It’s time to pay the piper.
As I begrudgingly wrote that Treasury check, I had to admit things could be worse.
In ancient Egypt, tax “masters” taxed slaves, as if being a slave wasn’t taxing enough. Ancient Romans had such a high tax burden, it brought down their empire.
England has the most beguiling tax story. In the 11th century, Lady Godiva is said to have successfully protested her husband’s (the Earl of Mercia) burdensome tax upon his subjects by riding naked on a white horse through Coventry. Beats tea in the harbor.
Across the water, the roots of the IRS date back to President Lincoln. To pay for the Civil War, he created the position of commissioner of internal revenue, and Congress enacted an income tax in 1861. Ten years later, it was repealed. In 1894 Congress tried to revive it with a flat-rate tax, but the Supreme Court ruled it unconstitutional.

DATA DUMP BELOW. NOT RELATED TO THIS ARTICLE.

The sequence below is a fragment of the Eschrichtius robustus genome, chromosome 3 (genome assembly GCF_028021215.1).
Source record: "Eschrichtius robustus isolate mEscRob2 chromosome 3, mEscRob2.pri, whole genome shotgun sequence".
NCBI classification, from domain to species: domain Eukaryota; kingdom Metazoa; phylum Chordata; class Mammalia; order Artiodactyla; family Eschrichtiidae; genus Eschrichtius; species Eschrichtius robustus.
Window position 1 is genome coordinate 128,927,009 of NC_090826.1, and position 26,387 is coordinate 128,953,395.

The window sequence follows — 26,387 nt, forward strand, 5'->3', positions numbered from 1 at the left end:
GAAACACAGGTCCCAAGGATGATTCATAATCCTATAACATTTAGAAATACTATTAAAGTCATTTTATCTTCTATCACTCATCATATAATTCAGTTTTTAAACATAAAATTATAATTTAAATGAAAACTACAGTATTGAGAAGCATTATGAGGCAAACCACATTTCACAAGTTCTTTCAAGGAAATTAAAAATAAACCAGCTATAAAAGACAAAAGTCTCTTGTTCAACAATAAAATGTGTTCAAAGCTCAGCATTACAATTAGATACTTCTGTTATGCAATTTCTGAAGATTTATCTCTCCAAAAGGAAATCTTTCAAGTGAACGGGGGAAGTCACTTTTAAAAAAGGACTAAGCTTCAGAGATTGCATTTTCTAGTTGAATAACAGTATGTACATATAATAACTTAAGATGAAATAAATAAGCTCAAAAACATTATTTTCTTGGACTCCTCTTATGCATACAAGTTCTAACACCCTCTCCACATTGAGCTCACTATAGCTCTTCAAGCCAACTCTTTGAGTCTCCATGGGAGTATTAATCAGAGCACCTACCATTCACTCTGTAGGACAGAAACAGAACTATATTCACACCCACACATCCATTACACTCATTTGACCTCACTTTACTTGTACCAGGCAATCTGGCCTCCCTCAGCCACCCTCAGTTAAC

The Sixteenth Amendment had the final say. In 1913 the amendment’s final ratification (by Wyoming) ensured Congress could, and thus did, enact the income tax.
The first rates in 1913 were 1 to 7 percent.
In 1918, the top rate rose to 77 percent to finance World War I (low compared to World War II’s top rate of 94 percent). By 1929 the ceiling was down to 24 percent, but rose again to 63 percent during the Great Depression.
Since the 1980s, the top rate has hovered in the 30s, historically low compared to most of the last century. Currently the highest rate is 39.6 percent, although the average taxpayer pays roughly a third to half of that rate.
While it hurts to see the cash outflow, it helps to remember what taxes pay for. Parks, roads and schools. Emergency services, defense (a lot more of it, given this week’s headlines), and law enforcement. Social Security, Medicare and low-income assistance.
In other words, most of our taxes pay for us.
“Like mothers, taxes are often misunderstood, but seldom forgotten.” — English jurist Lord Bramwell
Sholeh Patrick is a columnist for the Hagadone News Network. Contact her at Sholeh@cdapress.com.